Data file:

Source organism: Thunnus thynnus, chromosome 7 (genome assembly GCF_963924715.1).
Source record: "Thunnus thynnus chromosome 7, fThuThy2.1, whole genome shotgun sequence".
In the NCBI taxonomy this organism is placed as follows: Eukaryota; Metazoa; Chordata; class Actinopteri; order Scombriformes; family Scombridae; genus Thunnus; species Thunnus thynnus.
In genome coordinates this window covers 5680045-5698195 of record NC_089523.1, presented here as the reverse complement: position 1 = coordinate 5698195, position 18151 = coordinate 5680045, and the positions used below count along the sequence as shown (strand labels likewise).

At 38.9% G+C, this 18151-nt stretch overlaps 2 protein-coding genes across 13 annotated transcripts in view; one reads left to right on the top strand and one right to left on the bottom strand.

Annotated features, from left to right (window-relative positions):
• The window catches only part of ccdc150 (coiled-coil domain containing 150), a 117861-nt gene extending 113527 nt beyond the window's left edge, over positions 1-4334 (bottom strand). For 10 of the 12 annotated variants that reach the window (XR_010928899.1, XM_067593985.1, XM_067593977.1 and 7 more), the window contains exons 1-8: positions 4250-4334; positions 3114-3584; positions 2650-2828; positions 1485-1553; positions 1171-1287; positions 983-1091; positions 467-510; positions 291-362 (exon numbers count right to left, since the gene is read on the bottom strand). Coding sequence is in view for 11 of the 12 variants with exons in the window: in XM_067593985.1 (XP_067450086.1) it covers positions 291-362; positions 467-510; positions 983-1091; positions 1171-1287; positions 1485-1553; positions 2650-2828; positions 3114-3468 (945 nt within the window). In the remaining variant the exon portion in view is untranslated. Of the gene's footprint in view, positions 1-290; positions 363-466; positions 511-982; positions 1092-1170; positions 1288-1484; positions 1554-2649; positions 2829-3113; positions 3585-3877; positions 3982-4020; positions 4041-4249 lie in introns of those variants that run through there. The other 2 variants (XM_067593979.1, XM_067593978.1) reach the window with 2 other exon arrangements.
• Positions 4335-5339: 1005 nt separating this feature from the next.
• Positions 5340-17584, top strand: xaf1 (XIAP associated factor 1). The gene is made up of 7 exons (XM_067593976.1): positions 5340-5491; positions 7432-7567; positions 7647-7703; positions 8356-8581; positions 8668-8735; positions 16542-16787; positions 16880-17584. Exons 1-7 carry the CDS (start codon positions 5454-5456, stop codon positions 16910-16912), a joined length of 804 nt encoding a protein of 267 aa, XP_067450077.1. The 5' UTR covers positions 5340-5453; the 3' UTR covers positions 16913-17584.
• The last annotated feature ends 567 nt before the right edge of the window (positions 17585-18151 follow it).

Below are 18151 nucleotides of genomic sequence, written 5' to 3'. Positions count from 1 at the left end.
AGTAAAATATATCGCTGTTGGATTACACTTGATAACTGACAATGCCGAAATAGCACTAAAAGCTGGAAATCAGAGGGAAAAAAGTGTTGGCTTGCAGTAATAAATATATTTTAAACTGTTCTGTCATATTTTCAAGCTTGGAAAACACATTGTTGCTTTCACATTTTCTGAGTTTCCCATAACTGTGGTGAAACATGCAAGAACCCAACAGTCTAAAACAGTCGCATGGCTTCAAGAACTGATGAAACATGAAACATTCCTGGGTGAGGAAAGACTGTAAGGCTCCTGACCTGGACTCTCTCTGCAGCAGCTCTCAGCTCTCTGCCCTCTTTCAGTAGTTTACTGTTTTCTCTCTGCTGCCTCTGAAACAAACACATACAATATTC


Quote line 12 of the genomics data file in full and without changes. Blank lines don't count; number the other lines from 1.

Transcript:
AGTAAAATATATCGCTGTTGGATTACACTTGATAACTGACAATGCCGAAATAGCACTAAAAGCTGGAAATCAGAGGGAAAAAAGTGTTGGCTTGCAGTAATAAATATATTTTAAACTGTTCTGTCATATTTTCAAGCTTGGAAAACACATTGTTGCTTTCACATTTTCTGAGTTTCCCATAACTGTGGTGAAACATGCAAGAACCCAACAGTCTAAAACAGTCGCATGGCTTCAAGAACTGATGAAACATGAAACATTCCTGGGTGAGGAAAGACTGTAAGGCTCCTGACCTGGACTCTCTCTGCAGCAGCTCTCAGCTCTCTGCCCTCTTTCAGTAGTTTACTGTTTTCTCTCTGCTGCCTCTGAAACAAACACATACAATATTC